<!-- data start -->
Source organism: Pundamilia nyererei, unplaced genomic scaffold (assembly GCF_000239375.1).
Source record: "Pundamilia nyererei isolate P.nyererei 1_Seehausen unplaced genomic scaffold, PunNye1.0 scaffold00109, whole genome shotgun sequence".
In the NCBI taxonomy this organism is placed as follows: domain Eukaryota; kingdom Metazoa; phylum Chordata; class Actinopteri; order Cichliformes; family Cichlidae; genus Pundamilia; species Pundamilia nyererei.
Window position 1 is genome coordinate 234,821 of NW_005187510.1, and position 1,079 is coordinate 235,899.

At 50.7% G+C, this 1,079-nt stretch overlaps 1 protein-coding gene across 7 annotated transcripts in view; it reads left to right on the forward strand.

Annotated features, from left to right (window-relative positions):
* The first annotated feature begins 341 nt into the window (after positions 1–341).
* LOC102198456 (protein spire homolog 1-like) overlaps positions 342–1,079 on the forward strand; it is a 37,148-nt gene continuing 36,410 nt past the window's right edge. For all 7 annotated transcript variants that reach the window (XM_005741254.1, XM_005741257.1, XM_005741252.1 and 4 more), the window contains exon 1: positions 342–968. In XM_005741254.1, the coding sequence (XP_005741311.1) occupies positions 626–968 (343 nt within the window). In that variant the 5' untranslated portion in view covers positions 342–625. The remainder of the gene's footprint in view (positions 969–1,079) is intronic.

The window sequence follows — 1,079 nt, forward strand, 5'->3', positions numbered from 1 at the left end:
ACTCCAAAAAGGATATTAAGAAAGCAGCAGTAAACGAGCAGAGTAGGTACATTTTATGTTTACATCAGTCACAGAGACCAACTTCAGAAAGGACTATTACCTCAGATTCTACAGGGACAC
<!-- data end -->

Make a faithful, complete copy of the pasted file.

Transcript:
Source organism: Pundamilia nyererei, unplaced genomic scaffold (assembly GCF_000239375.1).
Source record: "Pundamilia nyererei isolate P.nyererei 1_Seehausen unplaced genomic scaffold, PunNye1.0 scaffold00109, whole genome shotgun sequence".
In the NCBI taxonomy this organism is placed as follows: domain Eukaryota; kingdom Metazoa; phylum Chordata; class Actinopteri; order Cichliformes; family Cichlidae; genus Pundamilia; species Pundamilia nyererei.
Window position 1 is genome coordinate 234,821 of NW_005187510.1, and position 1,079 is coordinate 235,899.

At 50.7% G+C, this 1,079-nt stretch overlaps 1 protein-coding gene across 7 annotated transcripts in view; it reads left to right on the forward strand.

Annotated features, from left to right (window-relative positions):
* The first annotated feature begins 341 nt into the window (after positions 1–341).
* LOC102198456 (protein spire homolog 1-like) overlaps positions 342–1,079 on the forward strand; it is a 37,148-nt gene continuing 36,410 nt past the window's right edge. For all 7 annotated transcript variants that reach the window (XM_005741254.1, XM_005741257.1, XM_005741252.1 and 4 more), the window contains exon 1: positions 342–968. In XM_005741254.1, the coding sequence (XP_005741311.1) occupies positions 626–968 (343 nt within the window). In that variant the 5' untranslated portion in view covers positions 342–625. The remainder of the gene's footprint in view (positions 969–1,079) is intronic.

The window sequence follows — 1,079 nt, forward strand, 5'->3', positions numbered from 1 at the left end:
ACTCCAAAAAGGATATTAAGAAAGCAGCAGTAAACGAGCAGAGTAGGTACATTTTATGTTTACATCAGTCACAGAGACCAACTTCAGAAAGGACTATTACCTCAGATTCTACAGGGACAC